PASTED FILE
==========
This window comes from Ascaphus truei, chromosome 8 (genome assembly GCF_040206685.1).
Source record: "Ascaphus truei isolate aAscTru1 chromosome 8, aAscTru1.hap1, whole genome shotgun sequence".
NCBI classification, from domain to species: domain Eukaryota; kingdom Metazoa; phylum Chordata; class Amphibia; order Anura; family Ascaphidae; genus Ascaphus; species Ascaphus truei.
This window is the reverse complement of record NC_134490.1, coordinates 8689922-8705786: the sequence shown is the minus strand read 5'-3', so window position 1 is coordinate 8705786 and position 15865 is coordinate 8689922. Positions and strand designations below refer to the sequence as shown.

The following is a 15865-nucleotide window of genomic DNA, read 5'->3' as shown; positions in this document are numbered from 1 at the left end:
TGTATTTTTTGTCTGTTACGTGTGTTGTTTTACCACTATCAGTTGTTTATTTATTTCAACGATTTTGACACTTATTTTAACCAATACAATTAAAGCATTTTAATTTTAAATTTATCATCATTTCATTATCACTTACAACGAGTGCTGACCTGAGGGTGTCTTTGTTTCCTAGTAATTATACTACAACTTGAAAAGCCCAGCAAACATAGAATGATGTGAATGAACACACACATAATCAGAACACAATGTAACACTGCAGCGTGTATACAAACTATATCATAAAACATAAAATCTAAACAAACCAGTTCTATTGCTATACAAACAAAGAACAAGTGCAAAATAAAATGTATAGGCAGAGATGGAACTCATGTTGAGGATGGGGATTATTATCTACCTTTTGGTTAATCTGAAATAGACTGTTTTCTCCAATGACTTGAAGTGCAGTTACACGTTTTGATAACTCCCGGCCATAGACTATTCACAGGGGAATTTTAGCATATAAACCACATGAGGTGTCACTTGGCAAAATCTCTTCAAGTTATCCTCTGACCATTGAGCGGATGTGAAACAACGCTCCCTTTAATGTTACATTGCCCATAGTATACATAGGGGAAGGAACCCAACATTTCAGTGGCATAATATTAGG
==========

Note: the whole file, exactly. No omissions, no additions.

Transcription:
This window comes from Ascaphus truei, chromosome 8 (genome assembly GCF_040206685.1).
Source record: "Ascaphus truei isolate aAscTru1 chromosome 8, aAscTru1.hap1, whole genome shotgun sequence".
NCBI classification, from domain to species: domain Eukaryota; kingdom Metazoa; phylum Chordata; class Amphibia; order Anura; family Ascaphidae; genus Ascaphus; species Ascaphus truei.
This window is the reverse complement of record NC_134490.1, coordinates 8689922-8705786: the sequence shown is the minus strand read 5'-3', so window position 1 is coordinate 8705786 and position 15865 is coordinate 8689922. Positions and strand designations below refer to the sequence as shown.

The following is a 15865-nucleotide window of genomic DNA, read 5'->3' as shown; positions in this document are numbered from 1 at the left end:
TGTATTTTTTGTCTGTTACGTGTGTTGTTTTACCACTATCAGTTGTTTATTTATTTCAACGATTTTGACACTTATTTTAACCAATACAATTAAAGCATTTTAATTTTAAATTTATCATCATTTCATTATCACTTACAACGAGTGCTGACCTGAGGGTGTCTTTGTTTCCTAGTAATTATACTACAACTTGAAAAGCCCAGCAAACATAGAATGATGTGAATGAACACACACATAATCAGAACACAATGTAACACTGCAGCGTGTATACAAACTATATCATAAAACATAAAATCTAAACAAACCAGTTCTATTGCTATACAAACAAAGAACAAGTGCAAAATAAAATGTATAGGCAGAGATGGAACTCATGTTGAGGATGGGGATTATTATCTACCTTTTGGTTAATCTGAAATAGACTGTTTTCTCCAATGACTTGAAGTGCAGTTACACGTTTTGATAACTCCCGGCCATAGACTATTCACAGGGGAATTTTAGCATATAAACCACATGAGGTGTCACTTGGCAAAATCTCTTCAAGTTATCCTCTGACCATTGAGCGGATGTGAAACAACGCTCCCTTTAATGTTACATTGCCCATAGTATACATAGGGGAAGGAACCCAACATTTCAGTGGCATAATATTAGG